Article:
Bleak future for the unemployed


Although most countries in Africa are striving to create jobs for their citizens very few have comprehensive employment policies. As a result the bulk of population -60 percent- are still employed in agriculture.

Their employment is therefore seasonal as it depends on the weather patterns. In fact in the true sense they’re not employed as they actually only farm to feed themselves.

One disturbing aspect is that the majority of the unemployed are youths of between 15 and 24. They account for two thirds to three quarters of all unemployed.

Another disturbing feature is that most of the unemployed youths are educated. In the 70s it was primary school leavers who were victims of unemployment. In the 80s secondary school leavers joined the ranks of the unemployed. Right now unemployment is going up the ladder to include higher education graduates.

In Zimbabwe 34 percent of the unemployed youths have O-levels, while 22 percent have primary education. Despite this high unemployment rate the country continues to churn out more than 200 000 school-leavers yet only 30 000 jobs are created in industry and commerce each year.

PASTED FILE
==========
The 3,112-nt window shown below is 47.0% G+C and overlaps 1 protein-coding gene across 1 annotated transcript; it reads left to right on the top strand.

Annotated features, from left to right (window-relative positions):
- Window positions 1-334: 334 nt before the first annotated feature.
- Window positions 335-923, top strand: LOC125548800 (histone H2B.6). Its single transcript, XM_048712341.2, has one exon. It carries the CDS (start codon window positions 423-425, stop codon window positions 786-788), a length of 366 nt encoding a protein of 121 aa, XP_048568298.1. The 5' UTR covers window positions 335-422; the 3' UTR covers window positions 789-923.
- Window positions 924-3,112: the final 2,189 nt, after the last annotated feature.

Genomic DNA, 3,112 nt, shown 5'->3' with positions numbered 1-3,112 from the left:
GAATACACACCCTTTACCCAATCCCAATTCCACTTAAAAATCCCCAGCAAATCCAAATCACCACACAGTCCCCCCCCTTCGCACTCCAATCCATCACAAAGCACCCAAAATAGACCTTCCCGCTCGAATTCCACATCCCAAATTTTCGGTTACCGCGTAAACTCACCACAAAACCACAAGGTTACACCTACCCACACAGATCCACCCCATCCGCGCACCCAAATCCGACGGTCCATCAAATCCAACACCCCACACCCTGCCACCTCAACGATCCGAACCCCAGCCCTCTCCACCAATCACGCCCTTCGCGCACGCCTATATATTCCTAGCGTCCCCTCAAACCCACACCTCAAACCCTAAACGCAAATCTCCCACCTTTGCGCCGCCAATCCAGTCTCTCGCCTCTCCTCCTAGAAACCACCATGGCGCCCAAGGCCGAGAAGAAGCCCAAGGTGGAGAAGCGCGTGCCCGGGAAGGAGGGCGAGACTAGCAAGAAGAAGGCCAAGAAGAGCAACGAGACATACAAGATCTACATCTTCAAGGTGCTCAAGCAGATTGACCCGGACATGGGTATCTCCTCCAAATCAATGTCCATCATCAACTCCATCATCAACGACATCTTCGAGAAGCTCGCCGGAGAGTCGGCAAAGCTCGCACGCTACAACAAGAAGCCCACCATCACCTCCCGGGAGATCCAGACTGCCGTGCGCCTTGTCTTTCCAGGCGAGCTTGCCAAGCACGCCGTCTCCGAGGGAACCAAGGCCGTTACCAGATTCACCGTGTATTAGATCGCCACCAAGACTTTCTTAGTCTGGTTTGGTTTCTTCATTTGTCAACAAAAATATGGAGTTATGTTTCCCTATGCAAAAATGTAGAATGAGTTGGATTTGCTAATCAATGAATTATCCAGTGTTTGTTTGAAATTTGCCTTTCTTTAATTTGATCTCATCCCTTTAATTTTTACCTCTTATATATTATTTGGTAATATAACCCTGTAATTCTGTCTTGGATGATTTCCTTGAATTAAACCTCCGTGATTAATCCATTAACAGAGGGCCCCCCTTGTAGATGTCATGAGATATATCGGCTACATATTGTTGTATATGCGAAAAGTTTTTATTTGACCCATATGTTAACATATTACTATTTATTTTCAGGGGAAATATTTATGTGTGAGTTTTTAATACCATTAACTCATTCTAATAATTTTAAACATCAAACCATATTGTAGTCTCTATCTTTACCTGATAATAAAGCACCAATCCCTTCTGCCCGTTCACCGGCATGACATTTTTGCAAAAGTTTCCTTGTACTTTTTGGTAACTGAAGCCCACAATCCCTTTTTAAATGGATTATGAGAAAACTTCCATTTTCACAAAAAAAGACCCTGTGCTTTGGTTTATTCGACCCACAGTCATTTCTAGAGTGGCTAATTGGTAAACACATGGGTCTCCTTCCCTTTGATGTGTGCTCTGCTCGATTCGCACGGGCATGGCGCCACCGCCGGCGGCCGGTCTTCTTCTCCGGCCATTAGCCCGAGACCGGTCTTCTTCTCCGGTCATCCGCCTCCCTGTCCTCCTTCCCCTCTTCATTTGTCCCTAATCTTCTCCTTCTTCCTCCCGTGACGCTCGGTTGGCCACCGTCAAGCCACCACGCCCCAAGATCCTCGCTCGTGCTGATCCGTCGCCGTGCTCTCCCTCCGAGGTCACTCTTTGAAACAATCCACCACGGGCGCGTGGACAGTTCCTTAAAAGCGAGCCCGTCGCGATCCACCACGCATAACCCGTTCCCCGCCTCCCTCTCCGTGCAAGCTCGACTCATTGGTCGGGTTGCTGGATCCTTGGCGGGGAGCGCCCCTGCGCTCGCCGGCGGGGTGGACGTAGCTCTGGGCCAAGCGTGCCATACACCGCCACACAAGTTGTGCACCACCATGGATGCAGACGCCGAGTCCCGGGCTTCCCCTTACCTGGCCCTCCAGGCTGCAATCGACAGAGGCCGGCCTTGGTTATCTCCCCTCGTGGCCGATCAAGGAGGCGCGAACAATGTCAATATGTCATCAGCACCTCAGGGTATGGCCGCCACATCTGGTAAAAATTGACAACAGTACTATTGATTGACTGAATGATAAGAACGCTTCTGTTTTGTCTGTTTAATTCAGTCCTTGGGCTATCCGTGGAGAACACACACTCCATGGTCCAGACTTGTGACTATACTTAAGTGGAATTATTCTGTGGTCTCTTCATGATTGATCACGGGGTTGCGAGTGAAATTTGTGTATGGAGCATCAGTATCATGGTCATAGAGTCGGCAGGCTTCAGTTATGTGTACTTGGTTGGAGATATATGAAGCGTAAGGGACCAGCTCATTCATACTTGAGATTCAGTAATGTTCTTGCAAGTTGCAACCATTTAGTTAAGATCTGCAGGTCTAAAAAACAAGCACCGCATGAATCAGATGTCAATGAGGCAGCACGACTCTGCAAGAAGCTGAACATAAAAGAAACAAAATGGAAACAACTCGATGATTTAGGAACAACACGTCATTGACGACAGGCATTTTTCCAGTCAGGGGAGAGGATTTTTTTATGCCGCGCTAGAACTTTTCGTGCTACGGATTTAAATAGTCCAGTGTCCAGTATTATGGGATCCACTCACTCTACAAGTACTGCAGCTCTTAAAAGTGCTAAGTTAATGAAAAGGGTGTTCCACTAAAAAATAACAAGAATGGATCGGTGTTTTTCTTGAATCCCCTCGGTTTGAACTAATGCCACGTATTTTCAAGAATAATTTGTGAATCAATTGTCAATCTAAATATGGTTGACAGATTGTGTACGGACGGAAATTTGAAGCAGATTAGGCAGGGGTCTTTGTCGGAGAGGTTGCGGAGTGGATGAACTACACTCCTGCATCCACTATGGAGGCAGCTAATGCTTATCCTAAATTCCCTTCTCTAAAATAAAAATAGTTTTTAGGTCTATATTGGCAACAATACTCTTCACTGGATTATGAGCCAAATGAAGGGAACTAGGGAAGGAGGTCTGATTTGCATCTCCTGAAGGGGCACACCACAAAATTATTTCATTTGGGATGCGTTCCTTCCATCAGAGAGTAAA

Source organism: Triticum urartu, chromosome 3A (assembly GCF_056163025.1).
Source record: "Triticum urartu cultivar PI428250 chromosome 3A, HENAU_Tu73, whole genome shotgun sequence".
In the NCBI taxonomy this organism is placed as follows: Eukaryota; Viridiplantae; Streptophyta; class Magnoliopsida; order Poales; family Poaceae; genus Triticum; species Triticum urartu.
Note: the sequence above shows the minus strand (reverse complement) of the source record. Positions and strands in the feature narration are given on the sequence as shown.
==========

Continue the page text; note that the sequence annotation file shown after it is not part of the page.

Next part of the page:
Because of the sophistication of the unemployed school leavers, some people believe, this is creating more sophisticated criminals who commit crimes on a grand scale and not just petty criminals like pick pockets.


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Charles Rukuni
The Insider is a political and business bulletin about Zimbabwe, edited by Charles Rukuni. Founded in 1990, it was a printed 12-page subscription only newsletter until 2003 when Zimbabwe's hyper-inflation made it impossible to continue printing.


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